During their reinvestigation, Feldman and Suter found messy, handwritten notes by the original prosecutor on the case that refers to two tips authorities received about credible, alternate suspects, including a serial rapist. According to the notes, one suspect said “he would make her (Ms. Lee) disappear. He would kill her.”

Lee’s car was found parked in a grassy lot behind the 300 block of Edgewood in West Baltimore. Feldman wrote that a family member of one suspect lived on the block.

She also found evidence that one suspect had attacked another woman in her car. And one of the suspects had a history of violence toward women.

Officials are withholding the names of the two suspects as they continue to investigate the murder.

Police initially ruled out one of them after a routine polygraph test, but prosecutors found errors in the procedure, such as allowing the suspect to return and finish the test after he claimed to be distracted. Feldman and Suter also found that outdated cellphone evidence was used to convict Syed — evidence that would not hold up in court today.

“To be clear, the State is not asserting at this time that Defendant is innocent,” Feldman wrote the judge last week. “However, for all the reasons set forth below, the State no longer has confidence in the integrity of the conviction. The State further contends that it is in the interests of justice and fairness that these convictions be vacated and that Defendant, at a minimum, be afforded a new trial at this time.”

It’s often difficult to retry murder cases when evidence becomes old, memories fade and witnesses move away or even die.

With the hearing set to begin, more than 100 people crowded into the big, ornate courtroom on the fifth floor, many of them fans of the podcast and family and friends of Syed. Sarah Koenig, the host and co-creator of “Serial,” sat in the front. In the gallery, some locked hands in anticipation.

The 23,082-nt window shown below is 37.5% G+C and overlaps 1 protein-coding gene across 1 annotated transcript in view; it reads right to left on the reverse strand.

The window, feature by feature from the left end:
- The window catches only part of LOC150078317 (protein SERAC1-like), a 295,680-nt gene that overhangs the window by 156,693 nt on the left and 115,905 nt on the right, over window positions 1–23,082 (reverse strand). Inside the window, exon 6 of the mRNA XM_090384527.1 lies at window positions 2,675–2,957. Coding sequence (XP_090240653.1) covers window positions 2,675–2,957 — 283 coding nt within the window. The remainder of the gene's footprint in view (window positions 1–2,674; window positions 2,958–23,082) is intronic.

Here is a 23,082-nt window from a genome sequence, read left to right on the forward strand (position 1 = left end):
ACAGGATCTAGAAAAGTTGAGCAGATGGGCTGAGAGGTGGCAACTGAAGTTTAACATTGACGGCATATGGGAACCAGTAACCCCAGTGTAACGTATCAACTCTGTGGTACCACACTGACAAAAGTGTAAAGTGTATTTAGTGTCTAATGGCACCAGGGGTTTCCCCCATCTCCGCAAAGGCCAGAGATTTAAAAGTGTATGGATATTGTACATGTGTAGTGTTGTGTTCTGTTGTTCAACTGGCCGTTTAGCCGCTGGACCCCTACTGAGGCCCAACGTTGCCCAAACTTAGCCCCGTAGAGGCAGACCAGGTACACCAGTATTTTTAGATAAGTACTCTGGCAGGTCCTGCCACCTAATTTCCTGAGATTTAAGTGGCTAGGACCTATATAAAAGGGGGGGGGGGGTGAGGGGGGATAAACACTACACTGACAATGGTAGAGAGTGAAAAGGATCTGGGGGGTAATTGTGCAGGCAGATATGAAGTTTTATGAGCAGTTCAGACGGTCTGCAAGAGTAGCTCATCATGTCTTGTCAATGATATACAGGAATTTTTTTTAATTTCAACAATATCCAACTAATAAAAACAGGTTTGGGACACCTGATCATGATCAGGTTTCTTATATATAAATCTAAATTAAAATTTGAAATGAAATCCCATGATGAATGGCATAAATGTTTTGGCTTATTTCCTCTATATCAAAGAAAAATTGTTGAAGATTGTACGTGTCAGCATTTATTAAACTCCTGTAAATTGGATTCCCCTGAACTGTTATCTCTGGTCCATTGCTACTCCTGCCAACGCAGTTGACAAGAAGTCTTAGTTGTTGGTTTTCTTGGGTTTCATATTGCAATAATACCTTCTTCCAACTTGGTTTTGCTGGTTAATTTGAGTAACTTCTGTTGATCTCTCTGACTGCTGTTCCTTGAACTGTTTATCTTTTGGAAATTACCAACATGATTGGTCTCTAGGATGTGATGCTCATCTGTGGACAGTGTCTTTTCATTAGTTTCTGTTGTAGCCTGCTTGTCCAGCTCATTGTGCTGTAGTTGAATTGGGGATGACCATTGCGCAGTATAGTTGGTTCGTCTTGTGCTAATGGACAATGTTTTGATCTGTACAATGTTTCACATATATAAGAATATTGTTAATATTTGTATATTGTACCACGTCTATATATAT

Across the courtroom sat Syed’s fiercest advocate, Rabia Chaudry, a family friend and author of “Adnan’s Story: The Search for Truth and Justice After Serial.”

Jurors had convicted Syed in February 2000 of murder, robbery, kidnapping and false imprisonment. At trial, prosecutors presented him as a scorned lover and said he strangled Lee in the parking lot of the Best Buy off Security Boulevard in Baltimore County. Prosecutors asserted he called a friend, Jay Wilds, to pick him up and the two buried Lee in the park.

Wilds pleaded guilty to accessory after the fact and was sentenced to five years in prison, with all time suspended, plus two years’ probation. In exchange, he testified against Syed.

Syed, who maintained his innocence, was sentenced to life in prison.

Baltimore Circuit Judge Martin Welch granted him a new trial in 2016 after finding that his attorney, M. Cristina Gutierrez, provided ineffective counsel for failing to challenge the reliability of the cellphone evidence.

The Maryland Court of Special Appeals upheld that determination in 2018, but for different reasons. The court found Gutierrez did not investigate a potential alibi witness, Asia McClain, who would have testified that she saw Syed in the library at the time of the killing.

The state’s highest court, however, reversed the decision to award him a new trial and reinstated his conviction. Judges agreed that Gutierrez should have investigated the alibi witness, but held in a 4-3 opinion that the omission did not result in an unfair trial. They also found Syed waived his claim of ineffective counsel as it related to the cellphone evidence.

The HBO documentary, “The Case Against Adnan Syed,” revealed prosecutors then offered him a deal: four more years behind bars if he pleaded guilty. Syed declined.

Four years later, he walked out of the courthouse amid cheers. In the crowd, two men hugged.

University of Maryland law professor Douglas Colbert and defense attorney Christopher Flohr represented Syed 22 years ago during his bail review hearing. The case has weighed on Flohr ever since.

“One of the biggest regrets of my career was that I could not do more for him,” Flohr said, wiping away tears.